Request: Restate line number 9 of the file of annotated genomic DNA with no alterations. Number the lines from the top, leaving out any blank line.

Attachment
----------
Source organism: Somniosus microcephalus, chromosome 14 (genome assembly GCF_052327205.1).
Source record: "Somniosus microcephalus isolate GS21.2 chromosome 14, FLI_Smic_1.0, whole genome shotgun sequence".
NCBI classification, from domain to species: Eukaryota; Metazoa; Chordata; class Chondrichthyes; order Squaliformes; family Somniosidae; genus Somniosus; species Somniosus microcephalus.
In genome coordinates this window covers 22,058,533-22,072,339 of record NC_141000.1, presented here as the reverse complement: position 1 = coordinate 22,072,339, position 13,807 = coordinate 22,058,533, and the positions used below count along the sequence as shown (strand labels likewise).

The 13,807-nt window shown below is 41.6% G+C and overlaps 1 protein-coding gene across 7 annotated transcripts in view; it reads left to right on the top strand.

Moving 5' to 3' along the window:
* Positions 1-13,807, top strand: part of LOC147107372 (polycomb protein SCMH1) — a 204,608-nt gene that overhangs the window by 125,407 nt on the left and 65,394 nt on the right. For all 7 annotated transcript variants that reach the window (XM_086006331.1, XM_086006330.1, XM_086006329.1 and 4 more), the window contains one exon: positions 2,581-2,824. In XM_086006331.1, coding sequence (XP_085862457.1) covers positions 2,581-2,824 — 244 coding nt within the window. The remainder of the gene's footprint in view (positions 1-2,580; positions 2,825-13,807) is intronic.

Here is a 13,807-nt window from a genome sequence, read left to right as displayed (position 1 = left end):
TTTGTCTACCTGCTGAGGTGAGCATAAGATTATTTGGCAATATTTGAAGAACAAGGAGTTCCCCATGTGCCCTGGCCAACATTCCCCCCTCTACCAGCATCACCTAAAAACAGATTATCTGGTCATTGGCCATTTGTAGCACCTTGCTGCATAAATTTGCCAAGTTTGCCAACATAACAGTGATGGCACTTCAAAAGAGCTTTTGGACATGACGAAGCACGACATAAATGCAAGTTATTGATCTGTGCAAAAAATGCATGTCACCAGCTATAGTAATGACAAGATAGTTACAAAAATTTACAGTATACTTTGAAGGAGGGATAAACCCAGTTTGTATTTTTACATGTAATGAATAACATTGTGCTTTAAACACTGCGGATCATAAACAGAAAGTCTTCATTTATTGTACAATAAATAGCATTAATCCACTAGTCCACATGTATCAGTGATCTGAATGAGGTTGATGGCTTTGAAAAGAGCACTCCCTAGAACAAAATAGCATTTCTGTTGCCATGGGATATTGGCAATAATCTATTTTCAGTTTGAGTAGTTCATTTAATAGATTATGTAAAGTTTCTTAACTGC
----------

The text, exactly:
TTTGTCTACCTGCTGAGGTGAGCATAAGATTATTTGGCAATATTTGAAGAACAAGGAGTTCCCCATGTGCCCTGGCCAACATTCCCCCCTCTACCAGCATCACCTAAAAACAGATTATCTGGTCATTGGCCATTTGTAGCACCTTGCTGCATAAATTTGCCAAGTTTGCCAACATAACAGTGATGGCACTTCAAAAGAGCTTTTGGACATGACGAAGCACGACATAAATGCAAGTTATTGATCTGTGCAAAAAATGCATGTCACCAGCTATAGTAATGACAAGATAGTTACAAAAATTTACAGTATACTTTGAAGGAGGGATAAACCCAGTTTGTATTTTTACATGTAATGAATAACATTGTGCTTTAAACACTGCGGATCATAAACAGAAAGTCTTCATTTATTGTACAATAAATAGCATTAATCCACTAGTCCACATGTATCAGTGATCTGAATGAGGTTGATGGCTTTGAAAAGAGCACTCCCTAGAACAAAATAGCATTTCTGTTGCCATGGGATATTGGCAATAATCTATTTTCAGTTTGAGTAGTTCATTTAATAGATTATGTAAAGTTTCTTAACTGC